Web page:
I have many more photos to work with now and am quite excited to post them over the coming weeks. If any of you are interested in Kevin’s photography here is his blog. He is quite well rounded, having done a lot of work for Caterpillar and also landscapes and macro photography.
Heart Lily Pad Ring
I dearly loved the Lily Pad Ring that I made previously and have decided to embark on a short series of flower and pearl rings as a result. This ring is the second in that series. The third ring will be going into the kiln later today. This ring and the next ring are the result of a design that did not quite work. The flower I originally made was a bit too large when placed on the heart element. The blossom dominated and obscured the heart too much. That blossom is now placed on a very small disk with a cup shape supporting it and acting as an embed point for the fine silver wire shank.
This ring is totally about the coming of spring time. I love spring and it shows in my art. This ring is from a new texture I got from an etsy shop called Rolling Mill Resources, the texture is heavy paper which is laser etched. The flower base for the bead is slightly domed and the bead is capped with a tiny circle with matching texture. The patina is mostly a reddish color which tends towards both brown and fuchsia in places with halos of light blues and aquas near raised areas. The hand lampworked bead is by Ellen Dooley.
I had my trepidations about hammering a rivet for the first time. Of course I couldn’t simply rivet something made of copper against something else made of copper. I never do things the easy way, or the cheap way. I chose my first rivet ever to be on a fine silver ring with a hand made glass bead in the stack. I rigged a pretty good way to support the underside of the stack and the bead fit decently on the 12 gauge wire. The top piece of fine silver fit the rivet post like a glove. I intentionally made the hole in it smaller than the wire gauge and filed it carefully to the precise right size. It worked so well.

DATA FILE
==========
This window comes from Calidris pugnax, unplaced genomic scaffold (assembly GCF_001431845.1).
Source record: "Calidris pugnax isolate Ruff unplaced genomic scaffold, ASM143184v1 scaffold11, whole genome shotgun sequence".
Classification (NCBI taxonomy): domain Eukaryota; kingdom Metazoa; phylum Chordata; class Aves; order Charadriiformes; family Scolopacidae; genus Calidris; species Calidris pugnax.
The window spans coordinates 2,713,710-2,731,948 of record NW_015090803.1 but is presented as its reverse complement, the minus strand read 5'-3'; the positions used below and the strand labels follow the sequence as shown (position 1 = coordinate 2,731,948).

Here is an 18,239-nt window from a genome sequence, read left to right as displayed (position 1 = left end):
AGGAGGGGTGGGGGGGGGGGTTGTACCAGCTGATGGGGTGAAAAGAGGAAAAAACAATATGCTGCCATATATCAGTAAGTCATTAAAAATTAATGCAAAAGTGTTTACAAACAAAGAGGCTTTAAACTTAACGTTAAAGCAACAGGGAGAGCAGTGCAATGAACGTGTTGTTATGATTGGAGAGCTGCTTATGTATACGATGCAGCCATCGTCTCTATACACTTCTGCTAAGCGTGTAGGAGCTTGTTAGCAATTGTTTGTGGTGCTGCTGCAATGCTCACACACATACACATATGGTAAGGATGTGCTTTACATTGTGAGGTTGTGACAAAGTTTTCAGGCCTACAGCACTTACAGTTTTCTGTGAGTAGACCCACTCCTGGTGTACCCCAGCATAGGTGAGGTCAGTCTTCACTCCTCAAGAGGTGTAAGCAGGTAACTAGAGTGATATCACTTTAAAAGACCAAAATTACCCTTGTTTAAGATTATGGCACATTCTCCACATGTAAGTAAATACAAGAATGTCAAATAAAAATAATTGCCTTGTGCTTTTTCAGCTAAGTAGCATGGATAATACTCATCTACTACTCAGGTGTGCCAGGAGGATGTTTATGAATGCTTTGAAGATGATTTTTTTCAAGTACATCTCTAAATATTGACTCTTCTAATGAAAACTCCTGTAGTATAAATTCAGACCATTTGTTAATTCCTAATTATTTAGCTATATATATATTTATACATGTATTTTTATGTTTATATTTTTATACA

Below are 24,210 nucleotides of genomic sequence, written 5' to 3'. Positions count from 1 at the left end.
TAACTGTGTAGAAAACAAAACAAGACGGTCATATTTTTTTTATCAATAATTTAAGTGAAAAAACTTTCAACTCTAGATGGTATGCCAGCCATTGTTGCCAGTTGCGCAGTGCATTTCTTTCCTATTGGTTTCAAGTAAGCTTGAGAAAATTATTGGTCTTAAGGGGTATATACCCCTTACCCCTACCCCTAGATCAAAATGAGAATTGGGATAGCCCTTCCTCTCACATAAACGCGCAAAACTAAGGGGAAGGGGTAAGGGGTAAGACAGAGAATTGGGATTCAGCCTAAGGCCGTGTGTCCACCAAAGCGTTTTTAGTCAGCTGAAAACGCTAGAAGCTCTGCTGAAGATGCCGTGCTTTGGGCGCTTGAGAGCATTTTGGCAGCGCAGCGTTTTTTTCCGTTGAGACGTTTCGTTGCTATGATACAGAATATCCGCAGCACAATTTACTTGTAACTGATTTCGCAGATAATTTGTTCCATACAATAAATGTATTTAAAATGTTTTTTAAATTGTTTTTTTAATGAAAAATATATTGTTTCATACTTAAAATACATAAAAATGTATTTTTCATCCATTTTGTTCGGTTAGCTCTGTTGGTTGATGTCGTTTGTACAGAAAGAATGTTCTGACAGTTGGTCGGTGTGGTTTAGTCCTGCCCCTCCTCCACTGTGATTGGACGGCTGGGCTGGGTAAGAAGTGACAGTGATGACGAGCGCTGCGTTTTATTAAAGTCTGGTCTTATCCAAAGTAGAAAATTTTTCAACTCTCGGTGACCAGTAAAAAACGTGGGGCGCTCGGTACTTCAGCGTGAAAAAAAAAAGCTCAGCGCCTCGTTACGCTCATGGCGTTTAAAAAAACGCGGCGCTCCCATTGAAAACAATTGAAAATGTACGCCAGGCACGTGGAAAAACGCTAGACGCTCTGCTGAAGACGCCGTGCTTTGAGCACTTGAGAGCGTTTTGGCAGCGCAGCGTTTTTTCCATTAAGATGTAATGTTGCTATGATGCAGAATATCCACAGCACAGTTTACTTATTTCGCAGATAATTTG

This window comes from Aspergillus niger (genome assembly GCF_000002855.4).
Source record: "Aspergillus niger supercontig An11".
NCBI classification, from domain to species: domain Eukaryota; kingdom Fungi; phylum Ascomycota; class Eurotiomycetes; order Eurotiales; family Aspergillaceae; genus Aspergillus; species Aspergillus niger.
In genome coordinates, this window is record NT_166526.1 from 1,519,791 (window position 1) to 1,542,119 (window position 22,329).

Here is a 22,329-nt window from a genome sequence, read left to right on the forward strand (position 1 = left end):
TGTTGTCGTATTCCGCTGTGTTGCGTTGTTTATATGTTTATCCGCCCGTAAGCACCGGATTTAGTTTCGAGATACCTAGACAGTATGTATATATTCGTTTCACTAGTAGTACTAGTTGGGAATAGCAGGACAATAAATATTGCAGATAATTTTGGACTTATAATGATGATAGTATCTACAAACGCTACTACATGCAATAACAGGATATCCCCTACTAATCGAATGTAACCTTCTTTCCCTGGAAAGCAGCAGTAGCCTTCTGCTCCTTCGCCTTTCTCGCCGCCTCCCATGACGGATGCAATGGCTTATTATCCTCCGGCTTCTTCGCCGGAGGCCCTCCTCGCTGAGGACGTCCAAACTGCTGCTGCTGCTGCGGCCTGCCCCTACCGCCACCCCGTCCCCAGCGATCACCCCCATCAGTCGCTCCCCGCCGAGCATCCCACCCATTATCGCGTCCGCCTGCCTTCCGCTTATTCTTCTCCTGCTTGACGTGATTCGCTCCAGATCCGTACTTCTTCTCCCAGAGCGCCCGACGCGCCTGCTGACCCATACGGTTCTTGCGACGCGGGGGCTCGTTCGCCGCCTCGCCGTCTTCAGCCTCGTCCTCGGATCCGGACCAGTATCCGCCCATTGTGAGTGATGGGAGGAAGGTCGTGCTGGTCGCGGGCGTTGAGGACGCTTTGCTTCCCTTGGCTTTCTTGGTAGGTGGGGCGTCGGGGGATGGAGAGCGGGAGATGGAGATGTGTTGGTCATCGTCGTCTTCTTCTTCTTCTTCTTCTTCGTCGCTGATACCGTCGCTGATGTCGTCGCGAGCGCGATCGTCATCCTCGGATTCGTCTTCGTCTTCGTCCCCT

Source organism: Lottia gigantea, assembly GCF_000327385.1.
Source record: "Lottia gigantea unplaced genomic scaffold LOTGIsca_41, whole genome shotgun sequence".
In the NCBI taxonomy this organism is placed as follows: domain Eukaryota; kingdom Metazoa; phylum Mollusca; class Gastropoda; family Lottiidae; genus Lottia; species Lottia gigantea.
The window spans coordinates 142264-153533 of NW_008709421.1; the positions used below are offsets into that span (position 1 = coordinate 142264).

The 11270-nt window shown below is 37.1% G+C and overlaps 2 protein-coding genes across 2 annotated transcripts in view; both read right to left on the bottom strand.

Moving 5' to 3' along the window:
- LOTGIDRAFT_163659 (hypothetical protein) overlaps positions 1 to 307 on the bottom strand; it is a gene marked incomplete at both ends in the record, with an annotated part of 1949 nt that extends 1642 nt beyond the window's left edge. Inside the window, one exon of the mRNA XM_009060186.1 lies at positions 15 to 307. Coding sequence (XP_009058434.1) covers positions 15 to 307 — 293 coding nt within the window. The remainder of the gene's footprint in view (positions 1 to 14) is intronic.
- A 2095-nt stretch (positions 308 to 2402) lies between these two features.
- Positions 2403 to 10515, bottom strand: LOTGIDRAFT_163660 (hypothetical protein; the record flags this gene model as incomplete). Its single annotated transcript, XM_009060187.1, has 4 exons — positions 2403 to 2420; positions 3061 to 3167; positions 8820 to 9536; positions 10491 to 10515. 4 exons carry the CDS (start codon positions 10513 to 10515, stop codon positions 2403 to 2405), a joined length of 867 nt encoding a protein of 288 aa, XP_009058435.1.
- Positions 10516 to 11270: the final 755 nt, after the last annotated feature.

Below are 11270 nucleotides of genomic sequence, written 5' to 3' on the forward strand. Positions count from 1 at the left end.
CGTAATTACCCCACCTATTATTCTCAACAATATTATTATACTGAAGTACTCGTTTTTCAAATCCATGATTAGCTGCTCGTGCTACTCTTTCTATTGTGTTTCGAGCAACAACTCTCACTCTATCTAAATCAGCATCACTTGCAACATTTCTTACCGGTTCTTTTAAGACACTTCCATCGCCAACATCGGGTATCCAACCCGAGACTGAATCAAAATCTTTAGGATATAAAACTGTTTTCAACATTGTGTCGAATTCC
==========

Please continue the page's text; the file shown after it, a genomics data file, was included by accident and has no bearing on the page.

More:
The result is the completed Egyptian Sky Ring above. The bead is by Ellen Dooley. This is not one of her fancier beads. It has just a gentle swirl of color in a mostly solid opaque bead. I have others by her with lots more character. The nearly monochrome bead is just perfect here against the heavy band with deep texture and multicolor patina. All counted, there are four textures plus smoothness. So this puts me caught up on Ring a Week. I have almost caught up on other things that went slack during the whole snowpocalypse thing. One more good day of hustling really frantically and I should be back on track!
My 4th ring for the Ring a Week flickr group is entitled Lily Pad. It is a leaf textured fine silver square with a fine silver wire shank and a sweet flower embellishment containing a chocolate pearl. I am quite in love with the ring. I think this means I need to make a series of flower and pearl motif rings! I have the beginnings of ring number 5 on my bench. One of the goals of this ring a week group is to learn new things and challenge ourselves. I have made very few rings so just creating anything was a challenge in January. As I look forward I have some more elaborate ideas and ideas incorporating new techniques. The 5th ring is inspired by my love of egypt and as such it will have a sky blue glass bead attached to it. I have always thought I should learn to rivet and so now is the time to do it!